One doubtless shouldn’t write comments in noisy public places with irratic internet, but it seems to me that this discussion (so far) is overlooking the huge difference between (deductively) predicting/assigning probabilities to the occurrence of events, and appraising hypotheses presumed correct/incorrect or approximately true/discrepant to some extent, etc.(as approx.. descriptions of an aspect of what brought about the data). Gelman speaks of the Bayesian averaging over theta—and he is exactly right that this is a key difference—would this be to appeal to possible worlds or to other hypotheses (about this world) similar(in some sense) to this one? Should we look at urns of null hypotheses (for a prior)? A frequentist could, in some special cases, assign a legitimate probability to a hypotheses, but the idea that one gets a frequentist probability of H being equal to p, because H is selected from a universe of hypotheses, p% of which are, or have been thought to be, true, is mistaken. In short: I haven’t read Silver’s book, but because he appears to be dealing with predicting the occurrence of events, it would appear irrelevant to the central issue of frequentist/Bayesian statistical inference. I quite agree with him that what Silver appears to be cheering as Bayesian is just relative frequency analysis.

Yes. Your last sentence is the point I was trying to make

“He describes weather forecasting as a great success detailing the incremental, pain-staking improvements that have taken place over many years.”

While it’s not unheard of for one to stake pain on the outcome of one’s work, surely it’s more common to take pains with one’s work?

oops

good catch

Would you mind publishing this review in CHANCE, by any chance???

Sure!

Reblogged this on Learning From Data and commented:

Found it interesting to see Larry and Andrew debate on if Nate Silver, a now world famous self-made statistician, is a frequentist or a bayesian.

Instead of doing inference on Nate based on reading (or not reading) his book, how about asking Nate about it? Maybe he will be confused by the definition of “frequentist” or “bayesian”.

How?

I don’t know him.

How about we contact NY Times or simply post on his blog.

go for it!

Will do! Should be a fun experiment. BTW, Do we randomized on who is going to ask? 🙂

You can also probably email him at the address found at the end of this paper

Just twittered “@fivethirtyeight A few distinguished statisticians try to guess if you are a frequentist or Bayesian. https://normaldeviate.wordpress.com/2012/12/04/nate-silver-is-a-frequentist-review-of-the-signal-and-the-noise/ … Your thought?” Let’s see what happens.

Great

Let’s see what he says

Given especially what Larry has written about him, I fail to see why one would expect to learn “what he is” by asking him. Of course, it would be good to correct terminological errors.

Mayo: You are right its too late, in fact once he was done it was too late.

At least Herbert Simon discovered you have to have people verbalize out load while they were doing the work to discern what what they _were_ thinking when they did it. Asking afterwards just fetches a socially desirable recreation fiction.

My master thesis in Biostatistics was supposed to do this with statisticians doing power calculations for clinical trials, there were very few volunteers and those that did withdrew as the above was explained to them.

Keith: just curious: you were to ask them what power calculations they used? or about their philosophies?

Larry said: “He explicitly criticizes frequentist statistics and then proceeds to elevate long run frequencies to a high status, which, in my opinion, is the definition of frequentist inference.”

That’s a paralogism, Larry. The frequencies in Nate’s book are real observed frequencies. Standard Frequentism relies on the frequency of things that didn’t happen. Also, if you’re really concerned about fundamentals, you can’t force things and just interpret confidence sets as probability sets. Frequentists such as Cox are well aware of that (as he discussed in the recent interview by Mayo). Given the results of some real poll, confidence sets will have probability one for some values of theta, and probability zero for other values of theta. This is the Achilles heel of Frequentism.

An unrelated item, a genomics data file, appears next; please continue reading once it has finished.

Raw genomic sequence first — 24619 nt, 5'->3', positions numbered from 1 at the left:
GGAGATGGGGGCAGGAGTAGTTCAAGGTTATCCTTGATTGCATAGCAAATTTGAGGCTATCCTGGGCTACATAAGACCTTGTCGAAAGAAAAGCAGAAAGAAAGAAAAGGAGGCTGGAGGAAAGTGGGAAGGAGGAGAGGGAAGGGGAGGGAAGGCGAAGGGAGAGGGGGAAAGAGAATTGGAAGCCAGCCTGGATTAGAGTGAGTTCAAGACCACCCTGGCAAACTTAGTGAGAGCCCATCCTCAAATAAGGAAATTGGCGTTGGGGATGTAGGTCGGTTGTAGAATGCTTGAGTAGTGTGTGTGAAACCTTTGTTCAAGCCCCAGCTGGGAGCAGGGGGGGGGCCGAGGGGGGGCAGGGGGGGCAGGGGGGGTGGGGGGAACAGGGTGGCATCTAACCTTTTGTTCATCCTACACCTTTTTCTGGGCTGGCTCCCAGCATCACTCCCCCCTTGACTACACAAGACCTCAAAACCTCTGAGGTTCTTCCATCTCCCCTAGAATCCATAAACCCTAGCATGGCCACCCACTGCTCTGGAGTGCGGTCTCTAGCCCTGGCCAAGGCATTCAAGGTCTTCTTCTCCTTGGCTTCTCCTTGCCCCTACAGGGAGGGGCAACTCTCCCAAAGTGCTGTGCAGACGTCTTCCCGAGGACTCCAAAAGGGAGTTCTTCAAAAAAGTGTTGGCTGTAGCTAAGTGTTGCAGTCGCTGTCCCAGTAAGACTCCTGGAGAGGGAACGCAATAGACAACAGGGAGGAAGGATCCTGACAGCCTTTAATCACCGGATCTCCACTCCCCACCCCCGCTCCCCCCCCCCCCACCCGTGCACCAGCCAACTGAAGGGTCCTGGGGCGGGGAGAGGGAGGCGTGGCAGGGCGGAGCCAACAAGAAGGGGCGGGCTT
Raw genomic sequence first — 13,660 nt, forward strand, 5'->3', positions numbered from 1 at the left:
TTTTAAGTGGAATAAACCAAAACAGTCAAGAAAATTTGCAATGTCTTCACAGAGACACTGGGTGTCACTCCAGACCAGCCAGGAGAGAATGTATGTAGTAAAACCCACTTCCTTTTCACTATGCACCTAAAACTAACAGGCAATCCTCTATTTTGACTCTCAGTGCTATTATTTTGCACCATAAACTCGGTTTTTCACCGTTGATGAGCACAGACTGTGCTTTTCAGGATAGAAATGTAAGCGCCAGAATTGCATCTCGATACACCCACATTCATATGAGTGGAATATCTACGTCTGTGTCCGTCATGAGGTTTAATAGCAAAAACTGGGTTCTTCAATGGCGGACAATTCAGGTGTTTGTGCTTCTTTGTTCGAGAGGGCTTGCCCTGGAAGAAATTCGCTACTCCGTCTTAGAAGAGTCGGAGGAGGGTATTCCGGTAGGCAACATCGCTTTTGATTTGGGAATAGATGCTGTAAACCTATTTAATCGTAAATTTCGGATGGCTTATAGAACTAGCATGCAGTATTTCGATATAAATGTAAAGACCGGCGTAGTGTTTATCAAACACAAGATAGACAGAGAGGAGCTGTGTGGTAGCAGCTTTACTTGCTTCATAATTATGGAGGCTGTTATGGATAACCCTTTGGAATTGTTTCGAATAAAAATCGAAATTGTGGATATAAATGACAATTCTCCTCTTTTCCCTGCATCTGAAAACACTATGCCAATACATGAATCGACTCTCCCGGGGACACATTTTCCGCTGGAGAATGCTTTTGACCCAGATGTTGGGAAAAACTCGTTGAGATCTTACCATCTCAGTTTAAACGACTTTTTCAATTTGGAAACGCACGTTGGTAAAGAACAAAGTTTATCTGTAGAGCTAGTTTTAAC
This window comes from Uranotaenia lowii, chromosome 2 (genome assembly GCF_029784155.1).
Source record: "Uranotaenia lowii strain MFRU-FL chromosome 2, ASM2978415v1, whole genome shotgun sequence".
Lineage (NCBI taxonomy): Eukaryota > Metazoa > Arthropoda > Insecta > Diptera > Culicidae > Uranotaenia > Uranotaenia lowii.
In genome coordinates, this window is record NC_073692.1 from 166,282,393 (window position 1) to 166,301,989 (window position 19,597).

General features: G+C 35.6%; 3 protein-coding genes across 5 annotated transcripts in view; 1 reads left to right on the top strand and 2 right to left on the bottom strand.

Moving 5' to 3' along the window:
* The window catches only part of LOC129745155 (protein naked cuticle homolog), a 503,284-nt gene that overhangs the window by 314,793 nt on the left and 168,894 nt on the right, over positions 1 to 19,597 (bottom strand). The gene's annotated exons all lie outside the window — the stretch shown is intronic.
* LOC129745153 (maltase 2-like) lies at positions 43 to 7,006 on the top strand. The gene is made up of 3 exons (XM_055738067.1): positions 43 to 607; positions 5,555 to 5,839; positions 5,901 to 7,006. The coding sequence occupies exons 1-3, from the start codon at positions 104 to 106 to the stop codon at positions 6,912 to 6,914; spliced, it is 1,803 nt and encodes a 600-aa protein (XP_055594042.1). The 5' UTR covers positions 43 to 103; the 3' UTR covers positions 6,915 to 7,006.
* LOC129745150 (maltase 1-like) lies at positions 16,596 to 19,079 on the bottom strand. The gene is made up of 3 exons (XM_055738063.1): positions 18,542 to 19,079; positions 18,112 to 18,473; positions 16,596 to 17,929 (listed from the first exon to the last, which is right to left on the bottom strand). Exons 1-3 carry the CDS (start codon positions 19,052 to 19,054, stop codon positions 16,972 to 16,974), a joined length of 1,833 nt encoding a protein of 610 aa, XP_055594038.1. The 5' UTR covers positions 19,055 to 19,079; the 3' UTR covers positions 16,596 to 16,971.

Probabilities derived from a probability model are of use to the extent that they are close to actual relative frequencies. If one is characterizing a method in terms of its reliability, precision, accuracy, margin of error and the like, one invariably considers its general capabilities, alluding to counterfactual/hypothetical measurements or expected outcomes. That is what it means to be talking about the capacity of a tool, be it a polling method, or a hypothesis, to predict reliably. No scientific claim of interest would result from just reporting what you observed happened (and even that has to be described in a certain way). No Achilles heel, but the nature of science.

It is not at all “unBayesian” to hope that there might/should be some relationship between your personal probabilities and the real world. Calibration and other “frequentist” criteria can address this issue. Even de Finetti distinguished between “good” and “bad” probability appraisers.

This topic has exercised me greatly over very many years, and I have written extensively on and around it: see the reading list at . In particular:

Dawid, A. P. (1982). The well-calibrated Bayesian (with Discussion). J. Amer. Statist. Ass. 77, 605-613.

Dawid, A. P. (1986). Probability Forecasting. Encyclopedia of Statistical Sciences vol. 7, edited by S. Kotz, N. L. Johnson and C. B. Read. Wiley-Interscience, 210-218.

Also (not in that list):

Dawid, A. P. (2004). Probability, causality and the empirical world: A Bayes-de Finetti-Popper-Borel synthesis. Statistical Science 19, 44-57.

Dawid, A. P. and Galavotti, M. C. (2009). de Finetti’s subjectivism, objective probability, and the empirical validation of probability assessments. In “Bruno de Finetti, Radical Probabilist” (M. C. Galavotti, Ed.). London: College Publications, 97-114.

Philip

My reading list link didn’t come out, so trying again:

Philip

I agree with that.

But his book gives a distorted impression of

what bayesian and frequentst inference really are.

Thanks for the references.